Clifton Ross's blog

A Nicaraguan Farce

Clifton Ross
            Daniel Alegría still thinks of himself as a Sandinista, “a Sandinista, no Orteguista.” He looks pretty much the same as he did when I first met him at Comedor Sara in January, 1984 where he spent his evenings drinking beer and talking politics with the internacionalistas who gathered there in the evenings. The big question in those days, was when, or if the US would invade the country, and Daniel, who worked as Sandinista National
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Seeking New Ground

Clifton Ross
Please see the attached flyer on the event "Seeking New Ground," two perspectives on the catastrophe of our present and our need for transformation, featuring talks by Lierre Keith and Curtis White,  Friday, November 20th at Berkeley City College, not quite a block down from Downtown Berkeley Bart Station at 2050 Center Street.
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Tegucigalpa to El Paraiso: From Curfew to State of Seige

Clifton Ross

Here in Tegucigalpa I ran into a friend from Venezuela, Angel Palacio, a documentary film maker. He introduced me to Nery, a slightly chubby, dark skinned, gray haired school teacher who’s coming up to a month of protests. He and his wife Suyapa take me to STIBYS, the beverage workers’ union, but we don’t manage to get any interviews. I get back to my room in the early evening, but Nery is going to take me with him on the caravan to meet President “Mel” Zelaya at the border and hopefully accompany him back to Tegucigalpa.
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Honduras imposes State of Siege in South

Clifton Ross

Thousands of Zelaya supporters stranded en route to meet the presidentFoto

By Marcy Rein as reported by Clifton Ross from the Nicaraguan/Honduran Border
July 25, 2009 8:30 a.m.

Honduran national police have clamped a state of siege on the southern department of El Paraiso and blocked roads from Tegucigalpa to the Nicaraguan border. Thousands of Hondurans who caravanned from the capital to the border yesterday to support the return of President Manuel Zelaya are stranded in trucks, cars and buses along the road.

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Surreal Honduras: Putting the Narrative Together in the Local Press

Clifton Ross
Gabriel Garcia Màrquez could easily have written "A Hundred Years of Solitude" in any country of Central America. It's a region replete with characters and magical landscapes and myths with power to make the hair stand up on the back of your neck when you merely hear them. There's the one about the gringo who visited the mining region of Cabañas and soon thereafter the water turned bad and the fish in the river died and the people all began to die simply because a mysterious gringo passed through.
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Fast Forward to the (19)80s?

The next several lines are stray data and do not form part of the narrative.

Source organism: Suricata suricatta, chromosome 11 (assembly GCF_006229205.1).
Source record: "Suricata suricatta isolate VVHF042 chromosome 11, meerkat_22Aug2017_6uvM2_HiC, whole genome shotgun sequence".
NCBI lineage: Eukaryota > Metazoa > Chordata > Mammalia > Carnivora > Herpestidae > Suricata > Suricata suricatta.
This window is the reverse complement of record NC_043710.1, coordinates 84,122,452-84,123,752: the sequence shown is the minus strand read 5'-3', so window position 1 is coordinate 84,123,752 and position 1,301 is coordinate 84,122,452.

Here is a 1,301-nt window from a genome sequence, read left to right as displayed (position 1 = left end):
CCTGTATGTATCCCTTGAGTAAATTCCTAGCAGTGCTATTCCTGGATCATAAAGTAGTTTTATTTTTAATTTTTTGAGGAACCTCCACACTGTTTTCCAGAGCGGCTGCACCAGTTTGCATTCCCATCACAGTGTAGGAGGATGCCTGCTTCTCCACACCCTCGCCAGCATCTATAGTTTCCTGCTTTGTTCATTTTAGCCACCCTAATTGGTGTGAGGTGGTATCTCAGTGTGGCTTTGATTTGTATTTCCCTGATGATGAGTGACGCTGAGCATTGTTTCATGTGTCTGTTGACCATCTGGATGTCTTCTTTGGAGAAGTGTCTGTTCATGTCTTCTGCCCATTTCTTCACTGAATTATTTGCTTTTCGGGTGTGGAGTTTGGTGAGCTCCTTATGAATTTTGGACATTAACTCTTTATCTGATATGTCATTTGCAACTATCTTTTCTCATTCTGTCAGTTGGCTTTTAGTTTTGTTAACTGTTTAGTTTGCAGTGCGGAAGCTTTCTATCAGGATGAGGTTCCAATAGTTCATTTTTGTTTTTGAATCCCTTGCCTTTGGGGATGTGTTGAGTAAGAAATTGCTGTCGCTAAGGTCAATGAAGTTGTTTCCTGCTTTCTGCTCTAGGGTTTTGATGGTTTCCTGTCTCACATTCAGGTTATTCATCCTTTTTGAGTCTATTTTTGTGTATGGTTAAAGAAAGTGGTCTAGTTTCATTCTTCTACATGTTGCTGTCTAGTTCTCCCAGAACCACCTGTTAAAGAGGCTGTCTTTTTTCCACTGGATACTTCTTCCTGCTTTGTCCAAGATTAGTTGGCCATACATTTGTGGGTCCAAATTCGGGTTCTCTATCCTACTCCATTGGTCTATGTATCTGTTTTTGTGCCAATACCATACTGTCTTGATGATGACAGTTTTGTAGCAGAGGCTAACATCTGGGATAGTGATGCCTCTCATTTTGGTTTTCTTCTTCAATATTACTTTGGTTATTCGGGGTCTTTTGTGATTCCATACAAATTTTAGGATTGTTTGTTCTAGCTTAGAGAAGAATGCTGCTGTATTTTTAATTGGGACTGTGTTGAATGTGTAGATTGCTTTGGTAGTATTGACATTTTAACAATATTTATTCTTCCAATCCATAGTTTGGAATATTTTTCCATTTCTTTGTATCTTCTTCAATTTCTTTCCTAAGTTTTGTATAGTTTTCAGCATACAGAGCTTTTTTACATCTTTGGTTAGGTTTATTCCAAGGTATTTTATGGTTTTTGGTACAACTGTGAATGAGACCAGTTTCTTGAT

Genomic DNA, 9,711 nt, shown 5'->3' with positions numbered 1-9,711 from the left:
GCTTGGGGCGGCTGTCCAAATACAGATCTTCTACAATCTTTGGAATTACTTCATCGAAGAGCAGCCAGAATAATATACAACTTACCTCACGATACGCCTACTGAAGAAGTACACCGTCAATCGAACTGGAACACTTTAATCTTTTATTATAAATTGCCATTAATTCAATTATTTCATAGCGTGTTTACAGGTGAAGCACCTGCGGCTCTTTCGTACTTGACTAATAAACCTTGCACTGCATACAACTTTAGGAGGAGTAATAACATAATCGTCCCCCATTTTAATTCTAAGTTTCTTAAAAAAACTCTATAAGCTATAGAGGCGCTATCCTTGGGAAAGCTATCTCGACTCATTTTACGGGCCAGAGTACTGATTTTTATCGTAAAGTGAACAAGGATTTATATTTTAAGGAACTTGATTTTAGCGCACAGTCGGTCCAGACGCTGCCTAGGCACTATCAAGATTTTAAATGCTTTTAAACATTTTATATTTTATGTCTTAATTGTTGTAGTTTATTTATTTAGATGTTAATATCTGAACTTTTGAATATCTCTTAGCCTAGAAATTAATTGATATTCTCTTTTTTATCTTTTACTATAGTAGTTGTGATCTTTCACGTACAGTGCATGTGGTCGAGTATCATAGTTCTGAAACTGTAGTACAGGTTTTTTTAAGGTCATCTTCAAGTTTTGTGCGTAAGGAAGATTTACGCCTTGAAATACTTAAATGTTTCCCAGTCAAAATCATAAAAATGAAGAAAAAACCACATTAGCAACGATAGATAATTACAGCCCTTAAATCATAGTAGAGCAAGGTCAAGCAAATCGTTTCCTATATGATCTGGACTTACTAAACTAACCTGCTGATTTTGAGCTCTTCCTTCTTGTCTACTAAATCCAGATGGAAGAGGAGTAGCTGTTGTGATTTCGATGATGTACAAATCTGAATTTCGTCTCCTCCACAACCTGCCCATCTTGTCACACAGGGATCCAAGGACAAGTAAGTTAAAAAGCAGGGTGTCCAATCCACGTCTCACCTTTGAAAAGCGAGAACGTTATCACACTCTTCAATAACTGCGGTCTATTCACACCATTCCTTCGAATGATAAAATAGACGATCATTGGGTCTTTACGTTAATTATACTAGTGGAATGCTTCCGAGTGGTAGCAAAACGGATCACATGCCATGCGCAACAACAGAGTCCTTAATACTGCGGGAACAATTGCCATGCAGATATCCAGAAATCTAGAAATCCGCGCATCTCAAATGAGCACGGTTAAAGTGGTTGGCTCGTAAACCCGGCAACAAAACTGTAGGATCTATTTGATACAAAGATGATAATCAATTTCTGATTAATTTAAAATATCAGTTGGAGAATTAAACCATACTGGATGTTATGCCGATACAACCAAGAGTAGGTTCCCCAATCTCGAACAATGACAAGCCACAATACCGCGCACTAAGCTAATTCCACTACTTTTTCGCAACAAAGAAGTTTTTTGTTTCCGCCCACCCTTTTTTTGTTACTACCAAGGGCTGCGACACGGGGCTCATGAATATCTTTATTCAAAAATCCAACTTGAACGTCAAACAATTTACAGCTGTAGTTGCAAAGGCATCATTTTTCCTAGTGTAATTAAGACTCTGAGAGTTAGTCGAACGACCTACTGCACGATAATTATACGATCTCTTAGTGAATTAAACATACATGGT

Clifton Ross

I arrived in El Salvador half-expecting to see soldiers guarding the corridors of the airport with made-in-the-U.S. machine guns, the way they did during my first, hour-long visit to the country on a lay-over on a flight to Nicaragua in 1982. More than once on my flight here this time I thought back to my second, longer visit a few years later. En route to Nicaragua again, I got stuck in San Salvador for nearly a week due to a transport strike called by the FMLN. That time I had a close encounter with the military in which, for a few tense moments, I feared for my life.

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Dr Jekyll and Mr. Good Neighbor

Clifton Ross

Doctor Jekyll and Mr. Good Neighbor
by Clifton Ross and Marcy Rein

(originally posted at www.upsidedownworld.org )

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Constitutions and Coups: The Honduras Case

Clifton Ross

Even in the best of times a coup in Honduras wouldn’t get much coverage in the U.S. since most North Americans couldn’t find the country on a map and, moreover, would think they have no reason to do so. Nevertheless, those in the U.S. who have been alert to the changes in Latin America over the past decade and almost everyone south of the border know that the coup d’etat (or “golpe de estado”) against President Manuel Zelaya has profound implications for the region and, in fact, all of Latin America. While the US press will glance from their intent gaze at reruns and specials on Michael Jackson and Farah Fawcett only long enough to report on President Obama’s reaction to the coup, Latin Americans will keep their eyes on the governments of the region as well as the social movements in Honduras as they search for a key to how the whole affair will turn out. As President Rafael Correa said in the Extraordinary Summit of  ALBA (Bolivarian Alternative for the Americas) in Nicaragua on the evening after the early morning coup, “this is not just a coup against the people of Honduras, but one directed against the democracies of the peoples of Latin America.”

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American-Style Democracy Wins in Iran

Clifton Ross

The End of History: Part Two
Or, The Victory of American-Style Democracy in Mexico, Nicaragua and Iran


The poor, benighted left and Latin American Solidarity movement in the U.S. throughout the 1980s found it impossible to decipher the highly-sophisticated language of empire in its “B-Movie” phase under the senile actor from Hollywood, Ronald Reagan. Those who were alive and conscious in those years as History approached its End were told that the mercenary wars and official repression of the day in Central America, Afghanistan, Iran and elsewhere were simply aimed at “stopping the spread of Communism” and bringing about “American-Style democracy” (ASD)

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